Open Research: Use it, Share it, and We’ll Publish More
We’re continuing to publish reports, and have a growing archive on our site, and will be doing a variety of webinars in support of these research findings. If you found them helpful, we look forward to you engaging with us in the conversation, and appreciate you using, sharing, and applying the findings.
You’ll find the full report embedded below which you can download, print and share, also read Charlene’s post.
Marketers, have you ever been in an agency pitch that focuses on the tool and channel and forgets about content? Or, from the other side of the table, have you ever had a client on the brand side ask you for your Twitter/FacebookPinterest strategy –but doesn’t have anything meaningful to say?
Our industry is afflicted with shiny object syndrome, a focus on the new tools, without thinking about the content that will drive it. As we mature and the tools make it easier to share information, companies need to be extra sensitive to the content that will be shared, both that’s created by the brand, and the customer.
Altimeter’s latest report by Industry Analyst Rebecca Lieb, takes that topic head on. This report had a thorough methodology that interviewed over 50 brands, agencies, vendors, and industry experts to find out how the industry is changing. The top six findings include the following trends:
- Visual information reigns supreme, from video to images to infographics.
- Mobile and location-based marketing are the second most-cited area into which marketers want to expand content initiatives.
- Marketers must manage flow and develop the ability to respond in real-time in social channels
- Bright, shiny objects, i.e. a fixation on newer channels and technologies, can distract from foundational channels, e.g. search, written content, such as blogs, and educational content, which is often essential in B2B channels.
- Budgets must increase to accommodate content channels such as video and mobile that require larger production and development investment.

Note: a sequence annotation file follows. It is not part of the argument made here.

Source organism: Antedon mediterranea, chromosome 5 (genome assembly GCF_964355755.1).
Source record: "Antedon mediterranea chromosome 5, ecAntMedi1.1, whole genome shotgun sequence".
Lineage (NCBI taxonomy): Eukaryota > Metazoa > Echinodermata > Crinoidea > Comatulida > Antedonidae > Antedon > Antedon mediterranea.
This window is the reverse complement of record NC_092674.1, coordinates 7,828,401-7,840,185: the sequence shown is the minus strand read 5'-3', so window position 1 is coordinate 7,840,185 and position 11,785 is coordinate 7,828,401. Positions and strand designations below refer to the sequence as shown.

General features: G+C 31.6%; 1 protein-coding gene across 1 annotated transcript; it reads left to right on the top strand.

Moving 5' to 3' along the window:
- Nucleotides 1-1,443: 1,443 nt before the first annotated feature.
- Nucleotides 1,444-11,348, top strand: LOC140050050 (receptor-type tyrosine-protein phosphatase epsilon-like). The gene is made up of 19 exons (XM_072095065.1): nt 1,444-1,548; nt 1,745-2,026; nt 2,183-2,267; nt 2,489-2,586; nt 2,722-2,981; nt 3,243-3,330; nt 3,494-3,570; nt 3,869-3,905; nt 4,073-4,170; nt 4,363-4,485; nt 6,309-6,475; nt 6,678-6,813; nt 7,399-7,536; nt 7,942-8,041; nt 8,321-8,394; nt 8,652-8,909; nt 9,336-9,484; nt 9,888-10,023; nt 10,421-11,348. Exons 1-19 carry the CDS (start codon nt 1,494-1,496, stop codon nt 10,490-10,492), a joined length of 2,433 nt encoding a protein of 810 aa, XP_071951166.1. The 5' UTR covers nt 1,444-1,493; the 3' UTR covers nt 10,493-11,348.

- Marketers’ confidence in and reliance of content marketing is beginning to diminish their reliance on print and broadcast advertising, as well as public relations.
Marketers Confident in Future of Online Video, Social, MobileWhat does the future hold? This report offers an interesting aspiration state (Although the Red Bull case study shows some companies are doing this now) that companies who mature in this space can actually monetize their content –even if they’re not a media company. That’s right, even companies that sell soft drinks can build a lifestyle culture around their brand, and monetize the content created by their own community. This is perhaps one of the most powerful promises ever to marketers, to convert the perception of being a ‘cost center’ to a real profit center by developing a strategic content marketing plan.
Open Research: Use it, Share it, and We’ll Create More.
To learn more how companies will achieve this, read the report in the embed below. We look forward to your feedback as we track how content spreads across multiple tools, channels and mediums.
This latest Altimeter Report, by my colleague Industry Analyst Chris Silva, focuses on how companies must develop a mobile marketing strategy. It sources research from 26 ecosystem contributors including brands, agencies, and technology providers. To learn more about this report, please register for the webinar in which Chris will provide deeper knowledge from the report.
This report is powerful in a few ways, it indicates the growth the in space, referencing that 45% of all mobile phone users are carrying a smart phone, and the growth rate for tablets is 23% annually.